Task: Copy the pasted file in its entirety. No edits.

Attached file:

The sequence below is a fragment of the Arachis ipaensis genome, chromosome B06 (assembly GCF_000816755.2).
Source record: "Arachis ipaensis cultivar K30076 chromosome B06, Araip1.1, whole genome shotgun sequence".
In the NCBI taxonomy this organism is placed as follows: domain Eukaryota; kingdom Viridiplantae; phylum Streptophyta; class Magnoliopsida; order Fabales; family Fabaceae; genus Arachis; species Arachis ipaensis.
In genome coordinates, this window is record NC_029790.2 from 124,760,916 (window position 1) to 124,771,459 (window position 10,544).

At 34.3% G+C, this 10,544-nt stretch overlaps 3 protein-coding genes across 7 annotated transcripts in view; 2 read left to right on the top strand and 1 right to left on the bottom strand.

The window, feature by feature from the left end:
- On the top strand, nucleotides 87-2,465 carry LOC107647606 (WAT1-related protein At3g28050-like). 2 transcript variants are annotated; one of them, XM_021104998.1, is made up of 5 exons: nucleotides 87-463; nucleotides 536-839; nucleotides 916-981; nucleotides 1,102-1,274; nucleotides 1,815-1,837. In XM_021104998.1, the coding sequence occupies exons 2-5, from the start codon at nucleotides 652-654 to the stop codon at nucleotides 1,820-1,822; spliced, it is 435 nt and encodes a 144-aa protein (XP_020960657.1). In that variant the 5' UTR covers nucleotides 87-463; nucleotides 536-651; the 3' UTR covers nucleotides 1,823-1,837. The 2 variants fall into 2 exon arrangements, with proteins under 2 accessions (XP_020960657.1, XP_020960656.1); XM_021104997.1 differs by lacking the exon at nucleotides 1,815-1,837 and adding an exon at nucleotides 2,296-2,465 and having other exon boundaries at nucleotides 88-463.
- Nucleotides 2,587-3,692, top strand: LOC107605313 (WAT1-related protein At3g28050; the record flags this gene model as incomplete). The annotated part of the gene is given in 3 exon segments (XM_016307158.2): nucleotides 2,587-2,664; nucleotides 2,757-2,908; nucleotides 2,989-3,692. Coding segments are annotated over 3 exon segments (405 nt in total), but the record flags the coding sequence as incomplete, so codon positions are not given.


The sequence below is a fragment of the Arachis ipaensis genome, chromosome B06 (assembly GCF_000816755.2).
Source record: "Arachis ipaensis cultivar K30076 chromosome B06, Araip1.1, whole genome shotgun sequence".
In the NCBI taxonomy this organism is placed as follows: domain Eukaryota; kingdom Viridiplantae; phylum Streptophyta; class Magnoliopsida; order Fabales; family Fabaceae; genus Arachis; species Arachis ipaensis.
In genome coordinates, this window is record NC_029790.2 from 124,760,916 (window position 1) to 124,771,459 (window position 10,544).

At 34.3% G+C, this 10,544-nt stretch overlaps 3 protein-coding genes across 7 annotated transcripts in view; 2 read left to right on the top strand and 1 right to left on the bottom strand.

The window, feature by feature from the left end:
- On the top strand, nucleotides 87-2,465 carry LOC107647606 (WAT1-related protein At3g28050-like). 2 transcript variants are annotated; one of them, XM_021104998.1, is made up of 5 exons: nucleotides 87-463; nucleotides 536-839; nucleotides 916-981; nucleotides 1,102-1,274; nucleotides 1,815-1,837. In XM_021104998.1, the coding sequence occupies exons 2-5, from the start codon at nucleotides 652-654 to the stop codon at nucleotides 1,820-1,822; spliced, it is 435 nt and encodes a 144-aa protein (XP_020960657.1). In that variant the 5' UTR covers nucleotides 87-463; nucleotides 536-651; the 3' UTR covers nucleotides 1,823-1,837. The 2 variants fall into 2 exon arrangements, with proteins under 2 accessions (XP_020960657.1, XP_020960656.1); XM_021104997.1 differs by lacking the exon at nucleotides 1,815-1,837 and adding an exon at nucleotides 2,296-2,465 and having other exon boundaries at nucleotides 88-463.
- Nucleotides 2,587-3,692, top strand: LOC107605313 (WAT1-related protein At3g28050; the record flags this gene model as incomplete). The annotated part of the gene is given in 3 exon segments (XM_016307158.2): nucleotides 2,587-2,664; nucleotides 2,757-2,908; nucleotides 2,989-3,692. Coding segments are annotated over 3 exon segments (405 nt in total), but the record flags the coding sequence as incomplete, so codon positions are not given.